Scores for the unreleased HTC Shooter/EVO 3D creep up on benchmark websites, nothing spectacular

Scores for the unreleased HTC Shooter/EVO 3D creep up on benchmark websites, nothing spectacular
Being one of the first phones with a 1.2GHz dual-core Snapdragon CPU, one would think that the HTC Shooter will blast the benchmark tests, as its brethren with the dual-core Tegra 2 or OMAP4 chipsets did. Not so fast, said the snail. A few scores have surfaced on websites of popular synthetic benchmark software, which reveal pretty slow performance of the dual-core Snapdragon, compared to the others.

Just a reminder, the HTC Shooter might be Sprint's rumored HTC EVO 3D, and it also mirrors the specs of the leaked HTC Pyramid for T-Mobile, so with dual-core 1.2GHz Snapdragon, qHD 540x960 display, and, eventually, 3D capabilities, the benchmarks will be playing second fiddle to the phone's other virtues. Plus, it should launch with Android 2.3.3 Gingerbread out of the gate.

Smartbench is a relatively new test, which accounts for multiple cores, and the performance results there are as follows:

Scores for the unreleased HTC Shooter/EVO 3D creep up on benchmark websites, nothing spectacular
Scores for the unreleased HTC Shooter/EVO 3D creep up on benchmark websites, nothing spectacular

GLBenchmark 2.0 measures the GPU productivity, and the Adreno 220 graphics subsystem in the HTC Shooter comes on par with Tegra 2, giving it up only to the OMAP4 chipset on the LG Optimus 3D:

Scores for the unreleased HTC Shooter/EVO 3D creep up on benchmark websites, nothing spectacular
Scores for the unreleased HTC Shooter/EVO 3D creep up on benchmark websites, nothing spectacular

Of course, these are just pre-production tests that software engineers and testers sometimes do when they are tweaking prototypes, and they stay in the benchmarks' databases. We wouldn't trust these results with that huge difference, not on a prototype, and will wait for the final unit before we pass any judgment.

On a different note, Qualcomm's custom-made Scorpion core, which is loosely based on ARM's Cortex-A8 architecture, has been around since the first 1GHz Snapdragon, and the other dual-core phones are based on Cortex-A9, which is optimized for multiple core performance, so there might be some merit to the general productivity results, despite the 20% higher clock speed. The lag in the GPU tests is more puzzling, though, and again makes us pause and wait for a final unit before we do any ranking.

Scores for the unreleased HTC Shooter/EVO 3D creep up on benchmark websites, nothing spectacular

You can read more about the dual-core chipsets in our editorials here and here.

We will be at Sprint's event at CTIA 2011 live, and will make sure to give you some hands-on time with the device, and solve the performance puzzle.

source: AndroidAndMe

Related phones

EVO 3D
  • Display 4.3" 540 x 960 pixels
  • Camera 5 MP / 1.3 MP front
  • Processor Qualcomm Snapdragon S3, Dual-core, 1200 MHz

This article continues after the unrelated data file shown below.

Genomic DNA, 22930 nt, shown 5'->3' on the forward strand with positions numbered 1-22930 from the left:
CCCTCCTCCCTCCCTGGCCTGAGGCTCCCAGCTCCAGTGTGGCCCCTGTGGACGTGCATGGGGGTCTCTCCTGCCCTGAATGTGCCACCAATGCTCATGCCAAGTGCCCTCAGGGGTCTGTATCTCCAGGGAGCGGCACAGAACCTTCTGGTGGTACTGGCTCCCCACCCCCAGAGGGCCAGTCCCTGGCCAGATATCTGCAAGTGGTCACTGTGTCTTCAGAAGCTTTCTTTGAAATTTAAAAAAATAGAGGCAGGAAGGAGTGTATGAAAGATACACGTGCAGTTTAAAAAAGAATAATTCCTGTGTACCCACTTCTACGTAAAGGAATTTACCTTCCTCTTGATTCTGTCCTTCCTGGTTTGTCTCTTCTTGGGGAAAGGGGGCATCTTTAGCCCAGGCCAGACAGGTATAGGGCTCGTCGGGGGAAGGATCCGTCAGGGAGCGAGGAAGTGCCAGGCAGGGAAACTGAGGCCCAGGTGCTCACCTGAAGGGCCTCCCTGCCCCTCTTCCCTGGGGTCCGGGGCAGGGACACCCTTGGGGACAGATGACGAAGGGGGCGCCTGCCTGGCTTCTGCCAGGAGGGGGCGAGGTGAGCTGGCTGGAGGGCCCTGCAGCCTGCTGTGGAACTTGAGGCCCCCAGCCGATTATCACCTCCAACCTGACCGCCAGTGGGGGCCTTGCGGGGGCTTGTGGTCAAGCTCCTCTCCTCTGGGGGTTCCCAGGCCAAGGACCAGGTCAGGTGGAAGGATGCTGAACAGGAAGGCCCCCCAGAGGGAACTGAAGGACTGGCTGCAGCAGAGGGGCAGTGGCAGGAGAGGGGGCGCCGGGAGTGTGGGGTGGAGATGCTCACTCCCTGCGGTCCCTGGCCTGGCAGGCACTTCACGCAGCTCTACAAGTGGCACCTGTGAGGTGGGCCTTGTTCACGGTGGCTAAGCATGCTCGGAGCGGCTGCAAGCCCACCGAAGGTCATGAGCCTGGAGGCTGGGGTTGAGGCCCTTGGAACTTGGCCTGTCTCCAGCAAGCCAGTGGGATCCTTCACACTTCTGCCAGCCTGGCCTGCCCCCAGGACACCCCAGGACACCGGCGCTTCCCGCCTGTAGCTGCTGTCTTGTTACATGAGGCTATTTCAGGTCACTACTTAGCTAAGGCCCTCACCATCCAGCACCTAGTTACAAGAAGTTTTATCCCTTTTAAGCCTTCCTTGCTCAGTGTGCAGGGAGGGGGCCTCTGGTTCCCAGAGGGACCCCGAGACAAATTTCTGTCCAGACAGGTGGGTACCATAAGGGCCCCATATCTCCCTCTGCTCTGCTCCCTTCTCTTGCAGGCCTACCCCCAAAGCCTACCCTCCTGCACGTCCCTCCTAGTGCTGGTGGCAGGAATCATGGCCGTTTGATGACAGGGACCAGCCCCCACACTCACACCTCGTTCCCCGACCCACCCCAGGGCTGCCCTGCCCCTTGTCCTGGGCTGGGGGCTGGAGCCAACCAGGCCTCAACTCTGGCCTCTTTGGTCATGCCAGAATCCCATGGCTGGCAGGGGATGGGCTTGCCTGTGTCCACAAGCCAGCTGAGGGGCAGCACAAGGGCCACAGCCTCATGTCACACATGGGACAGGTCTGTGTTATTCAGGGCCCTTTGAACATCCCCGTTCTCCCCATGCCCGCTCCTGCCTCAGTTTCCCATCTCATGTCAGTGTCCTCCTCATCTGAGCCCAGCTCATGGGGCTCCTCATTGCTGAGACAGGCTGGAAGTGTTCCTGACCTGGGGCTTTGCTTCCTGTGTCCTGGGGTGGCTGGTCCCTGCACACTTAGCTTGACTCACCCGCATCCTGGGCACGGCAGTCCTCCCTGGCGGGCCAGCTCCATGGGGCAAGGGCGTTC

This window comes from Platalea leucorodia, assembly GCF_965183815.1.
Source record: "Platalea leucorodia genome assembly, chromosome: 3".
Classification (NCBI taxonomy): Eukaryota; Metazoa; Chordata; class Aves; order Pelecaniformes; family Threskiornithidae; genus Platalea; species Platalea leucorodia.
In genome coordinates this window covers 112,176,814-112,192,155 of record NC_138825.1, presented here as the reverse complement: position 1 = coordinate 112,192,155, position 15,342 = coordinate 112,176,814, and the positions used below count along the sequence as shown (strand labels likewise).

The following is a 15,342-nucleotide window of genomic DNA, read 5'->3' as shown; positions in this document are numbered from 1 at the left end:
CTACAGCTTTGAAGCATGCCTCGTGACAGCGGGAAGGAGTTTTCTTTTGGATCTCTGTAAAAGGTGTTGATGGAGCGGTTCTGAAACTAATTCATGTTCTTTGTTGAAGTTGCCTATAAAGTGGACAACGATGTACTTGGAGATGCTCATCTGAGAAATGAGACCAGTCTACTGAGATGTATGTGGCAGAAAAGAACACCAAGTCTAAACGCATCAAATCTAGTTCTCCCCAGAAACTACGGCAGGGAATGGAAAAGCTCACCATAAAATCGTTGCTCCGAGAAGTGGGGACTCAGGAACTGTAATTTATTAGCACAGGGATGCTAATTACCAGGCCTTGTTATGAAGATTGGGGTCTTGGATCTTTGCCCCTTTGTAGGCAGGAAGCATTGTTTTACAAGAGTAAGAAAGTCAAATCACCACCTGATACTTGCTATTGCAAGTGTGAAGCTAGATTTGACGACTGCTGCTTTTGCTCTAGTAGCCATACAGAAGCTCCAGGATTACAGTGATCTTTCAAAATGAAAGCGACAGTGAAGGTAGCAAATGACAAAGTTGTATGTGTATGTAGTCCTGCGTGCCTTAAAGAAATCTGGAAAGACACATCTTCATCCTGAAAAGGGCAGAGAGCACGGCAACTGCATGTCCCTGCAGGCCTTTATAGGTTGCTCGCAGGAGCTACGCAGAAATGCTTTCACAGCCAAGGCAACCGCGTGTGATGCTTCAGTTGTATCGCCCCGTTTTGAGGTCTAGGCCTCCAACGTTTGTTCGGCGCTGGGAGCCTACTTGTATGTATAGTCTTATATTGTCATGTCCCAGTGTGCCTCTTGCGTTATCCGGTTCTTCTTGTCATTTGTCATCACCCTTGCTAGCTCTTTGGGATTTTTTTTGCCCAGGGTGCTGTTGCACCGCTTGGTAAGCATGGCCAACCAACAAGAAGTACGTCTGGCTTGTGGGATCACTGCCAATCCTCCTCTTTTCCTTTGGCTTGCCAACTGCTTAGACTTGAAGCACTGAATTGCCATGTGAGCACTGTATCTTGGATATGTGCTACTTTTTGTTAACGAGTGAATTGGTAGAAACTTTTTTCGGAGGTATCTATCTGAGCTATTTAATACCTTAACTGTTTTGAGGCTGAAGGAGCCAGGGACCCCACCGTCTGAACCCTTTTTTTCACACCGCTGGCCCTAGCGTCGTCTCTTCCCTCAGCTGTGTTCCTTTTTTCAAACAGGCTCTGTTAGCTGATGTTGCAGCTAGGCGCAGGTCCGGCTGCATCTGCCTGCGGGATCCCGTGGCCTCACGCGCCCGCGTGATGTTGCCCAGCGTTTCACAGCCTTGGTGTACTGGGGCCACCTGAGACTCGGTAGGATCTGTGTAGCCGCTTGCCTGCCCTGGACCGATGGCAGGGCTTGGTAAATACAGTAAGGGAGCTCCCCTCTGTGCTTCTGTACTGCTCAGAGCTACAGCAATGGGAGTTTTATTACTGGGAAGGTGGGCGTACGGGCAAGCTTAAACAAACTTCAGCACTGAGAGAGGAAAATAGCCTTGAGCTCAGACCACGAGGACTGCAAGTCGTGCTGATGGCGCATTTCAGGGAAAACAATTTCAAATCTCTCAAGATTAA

• Storage 1 GB + microSDHC
  • Battery 1730 mAh(6.00h talk time)

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9 Comments

2. green2u unregistered

Thank you for this excellent breakdown! Though I know the prototypes may still get some more tweaking, it appears that the OMAP4 chipset on the LG Optimus 3D continues to smoke all other phones. And re: the Atrix, too bad it's on AT&T where it can't live up to its potential.

3. Gryphyn unregistered

The point of dual core phones is not more speed, but is in fact longer battery life. One core is used when less muscle is required, effectively halving the processing power requirements.

4. chinakidoliver.iab

Posts: 75; Member since: Dec 07, 2010

ill have an optimus 3d

5. steven999 unregistered

How does a dual core phone use half the battery? that does not make any sence to me. I want to learn more about this. Where can I find info on this.

7. JW1ngman

Posts: 21; Member since: Mar 18, 2011

maybe you dont understand because you cant even spell "sense". more processing speed means more efficiency.

6. MikeNYC unregistered

Any chance the device (HTC Shooter) clocked in the benchmark tests was only using one of its cores at that time - hence the surprisingly low scores vs Tegra2 and OMAP. Otherwise, it doesn't reflect well on scorpiom core design which is like Cortex A8 and not the newer A9 architecture.

8. Guillermo unregistered

apparently, the Evo 3D (HTC SHOOTER) has been tweaked to run both memory interfaces and a leak has confirmed that they have almost doubled their GLbenchmark scores on the memory fix alone!! Appears that the Evo3D will smoke the Optimus 3D! Lets wait 2 more days to see, baby!

9. J. Harper unregistered

From inside man: "I know there was some flak on the recent GLBenchmarks and we caught hell for it around here as well. I just wanted to let you know that fit and finish on that has been polished out. Memory allocation was only single set data stream and we have now been able to utilize duel data stream with a bump in memory clock speeds. I guess you could use the analogy of SDRAM compared to DDRAM. Scorpion chip set is very OC friendly; I can’t say what we were able to overclock the cpu’s to. Please no question on that one. I can say that we were able to almost double our GLbench scores with just the memory fix though." Looks like this is a non-issue until we can get our hands on some real hardware to test. I'm thinking the Shooter is going to be a beast. This guy goes on to reveal that the included ROM can act as RAM if the second chip needs the extra memory. I'm guessing this thing will be top of the heap for a month or two... maybe less if the iPhone 5 really has the same innards as the new iPad.

10. Juan Cierva unregistered

Uhm...don't the Shooter (EVO 3D) and the Atrix have to render 26% more pixels because of their qHD displays?? 960x540 vs 800x400. This may explain some of the lower benchmark scores.

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